We are developing a chemical imaging capability (“Hyperspectral X-ray Imaging”) for microscopic samples based on ultra-high-resolution x-ray emission spectroscopy with large transition-edge sensor microcalorimeter arrays in the scanning electron microscope. By combining microcalorimeter arrays with hundreds of pixels, high-bandwidth microwave frequency-division multiplexing, and fast digital electronics for near real-time data processing, our goal is to enable practical chemical speciation analysis using small-laboratory instrumentation rather than synchrotron beamlines. Our focus is on mapping the detailed chemical form of microscopic particles containing materials from the nuclear fuel cycle. Their detailed chemical form is a crucial link to material origin, history, and behavior in the environment. In combination with developing the instrumentation to obtain high-quality x-ray emission spectra on such samples, we are working to develop a validated theory capability to interpret fine structure in the spectra and better understand fundamental properties of actinide chemical bonding. We will present our approach to developing the Hyperspectral X-ray Imaging capability, recent results from a 128-pixel microcalorimeter array at LANL and the 16-pixel STAR Cryoelectronics MICA-1600 spectrometer, and the path to high-throughput chemical mapping.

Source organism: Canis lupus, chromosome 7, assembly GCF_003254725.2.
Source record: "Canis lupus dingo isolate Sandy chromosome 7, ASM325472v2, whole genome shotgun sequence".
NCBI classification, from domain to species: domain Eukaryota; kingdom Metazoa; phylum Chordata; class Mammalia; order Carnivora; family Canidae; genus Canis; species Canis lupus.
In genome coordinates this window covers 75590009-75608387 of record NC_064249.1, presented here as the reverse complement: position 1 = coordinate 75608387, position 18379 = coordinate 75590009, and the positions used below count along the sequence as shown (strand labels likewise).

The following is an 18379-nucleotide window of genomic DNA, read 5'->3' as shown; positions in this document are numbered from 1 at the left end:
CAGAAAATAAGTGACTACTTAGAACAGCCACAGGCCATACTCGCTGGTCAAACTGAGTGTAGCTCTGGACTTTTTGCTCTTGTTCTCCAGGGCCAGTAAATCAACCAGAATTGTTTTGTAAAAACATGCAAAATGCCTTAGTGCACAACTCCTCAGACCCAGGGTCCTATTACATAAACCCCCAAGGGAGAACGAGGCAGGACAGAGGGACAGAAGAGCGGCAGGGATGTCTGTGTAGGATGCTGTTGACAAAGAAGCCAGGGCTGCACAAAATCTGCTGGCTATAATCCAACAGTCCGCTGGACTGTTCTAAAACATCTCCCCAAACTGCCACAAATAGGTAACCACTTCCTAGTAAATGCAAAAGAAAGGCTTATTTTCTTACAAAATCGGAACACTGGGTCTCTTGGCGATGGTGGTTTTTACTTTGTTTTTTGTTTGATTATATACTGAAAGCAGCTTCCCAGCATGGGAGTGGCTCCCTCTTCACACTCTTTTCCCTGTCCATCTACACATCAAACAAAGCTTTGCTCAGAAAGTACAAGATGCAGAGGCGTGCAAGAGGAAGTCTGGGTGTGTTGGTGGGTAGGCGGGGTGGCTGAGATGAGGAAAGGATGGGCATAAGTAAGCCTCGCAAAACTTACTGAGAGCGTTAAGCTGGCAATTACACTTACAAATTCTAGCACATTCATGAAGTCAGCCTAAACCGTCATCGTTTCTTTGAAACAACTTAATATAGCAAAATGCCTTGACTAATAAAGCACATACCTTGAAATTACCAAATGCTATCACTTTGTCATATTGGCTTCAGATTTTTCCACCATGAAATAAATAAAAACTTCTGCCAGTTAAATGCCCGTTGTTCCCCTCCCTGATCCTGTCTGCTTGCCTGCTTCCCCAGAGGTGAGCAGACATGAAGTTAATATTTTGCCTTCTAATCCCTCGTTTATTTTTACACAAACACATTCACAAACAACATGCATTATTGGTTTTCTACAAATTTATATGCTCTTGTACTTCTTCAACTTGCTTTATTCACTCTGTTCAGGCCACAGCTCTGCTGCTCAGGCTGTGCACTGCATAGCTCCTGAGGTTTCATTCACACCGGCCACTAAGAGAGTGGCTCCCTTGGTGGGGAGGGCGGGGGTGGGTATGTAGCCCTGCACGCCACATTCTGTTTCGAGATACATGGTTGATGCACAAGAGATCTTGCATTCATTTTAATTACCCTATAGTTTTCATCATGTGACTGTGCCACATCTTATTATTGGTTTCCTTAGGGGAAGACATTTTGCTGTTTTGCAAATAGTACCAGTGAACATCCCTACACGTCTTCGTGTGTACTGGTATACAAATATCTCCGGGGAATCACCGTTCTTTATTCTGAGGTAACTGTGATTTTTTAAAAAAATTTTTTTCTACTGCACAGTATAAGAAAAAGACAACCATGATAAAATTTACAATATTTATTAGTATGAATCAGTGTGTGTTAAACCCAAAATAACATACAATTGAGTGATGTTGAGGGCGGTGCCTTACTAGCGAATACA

|Student (Ph.D., M.Sc. or B.Sc.)||N|
|Less than 5 years of experience since completion of Ph.D||N|